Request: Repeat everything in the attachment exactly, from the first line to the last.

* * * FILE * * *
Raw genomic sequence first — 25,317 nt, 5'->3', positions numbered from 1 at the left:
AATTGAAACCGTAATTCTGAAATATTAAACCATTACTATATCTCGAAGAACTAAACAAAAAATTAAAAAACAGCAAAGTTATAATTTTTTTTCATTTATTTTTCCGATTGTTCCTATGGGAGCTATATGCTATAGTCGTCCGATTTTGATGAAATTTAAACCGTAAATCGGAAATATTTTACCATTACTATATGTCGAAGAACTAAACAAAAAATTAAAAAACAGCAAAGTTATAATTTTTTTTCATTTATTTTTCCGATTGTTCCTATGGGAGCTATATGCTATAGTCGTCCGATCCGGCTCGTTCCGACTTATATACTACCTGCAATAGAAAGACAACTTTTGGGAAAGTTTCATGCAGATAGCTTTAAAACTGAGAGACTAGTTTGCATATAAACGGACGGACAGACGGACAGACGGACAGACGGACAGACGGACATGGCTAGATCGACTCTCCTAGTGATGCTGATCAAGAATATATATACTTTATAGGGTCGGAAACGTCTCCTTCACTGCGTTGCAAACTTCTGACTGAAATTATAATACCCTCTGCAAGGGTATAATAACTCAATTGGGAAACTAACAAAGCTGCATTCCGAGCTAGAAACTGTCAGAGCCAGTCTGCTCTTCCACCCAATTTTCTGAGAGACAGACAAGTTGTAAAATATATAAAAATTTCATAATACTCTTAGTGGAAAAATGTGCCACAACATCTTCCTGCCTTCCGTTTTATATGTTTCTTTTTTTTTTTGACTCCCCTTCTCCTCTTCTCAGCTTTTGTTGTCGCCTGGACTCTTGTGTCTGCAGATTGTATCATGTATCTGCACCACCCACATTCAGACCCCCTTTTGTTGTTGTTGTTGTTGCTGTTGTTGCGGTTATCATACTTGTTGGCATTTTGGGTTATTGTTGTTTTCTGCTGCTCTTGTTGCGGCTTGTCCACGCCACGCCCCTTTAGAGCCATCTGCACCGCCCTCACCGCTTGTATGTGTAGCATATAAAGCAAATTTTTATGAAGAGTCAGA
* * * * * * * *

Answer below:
Raw genomic sequence first — 25,317 nt, 5'->3', positions numbered from 1 at the left:
AATTGAAACCGTAATTCTGAAATATTAAACCATTACTATATCTCGAAGAACTAAACAAAAAATTAAAAAACAGCAAAGTTATAATTTTTTTTCATTTATTTTTCCGATTGTTCCTATGGGAGCTATATGCTATAGTCGTCCGATTTTGATGAAATTTAAACCGTAAATCGGAAATATTTTACCATTACTATATGTCGAAGAACTAAACAAAAAATTAAAAAACAGCAAAGTTATAATTTTTTTTCATTTATTTTTCCGATTGTTCCTATGGGAGCTATATGCTATAGTCGTCCGATCCGGCTCGTTCCGACTTATATACTACCTGCAATAGAAAGACAACTTTTGGGAAAGTTTCATGCAGATAGCTTTAAAACTGAGAGACTAGTTTGCATATAAACGGACGGACAGACGGACAGACGGACAGACGGACAGACGGACATGGCTAGATCGACTCTCCTAGTGATGCTGATCAAGAATATATATACTTTATAGGGTCGGAAACGTCTCCTTCACTGCGTTGCAAACTTCTGACTGAAATTATAATACCCTCTGCAAGGGTATAATAACTCAATTGGGAAACTAACAAAGCTGCATTCCGAGCTAGAAACTGTCAGAGCCAGTCTGCTCTTCCACCCAATTTTCTGAGAGACAGACAAGTTGTAAAATATATAAAAATTTCATAATACTCTTAGTGGAAAAATGTGCCACAACATCTTCCTGCCTTCCGTTTTATATGTTTCTTTTTTTTTTTGACTCCCCTTCTCCTCTTCTCAGCTTTTGTTGTCGCCTGGACTCTTGTGTCTGCAGATTGTATCATGTATCTGCACCACCCACATTCAGACCCCCTTTTGTTGTTGTTGTTGTTGCTGTTGTTGCGGTTATCATACTTGTTGGCATTTTGGGTTATTGTTGTTTTCTGCTGCTCTTGTTGCGGCTTGTCCACGCCACGCCCCTTTAGAGCCATCTGCACCGCCCTCACCGCTTGTATGTGTAGCATATAAAGCAAATTTTTATGAAGAGTCAGA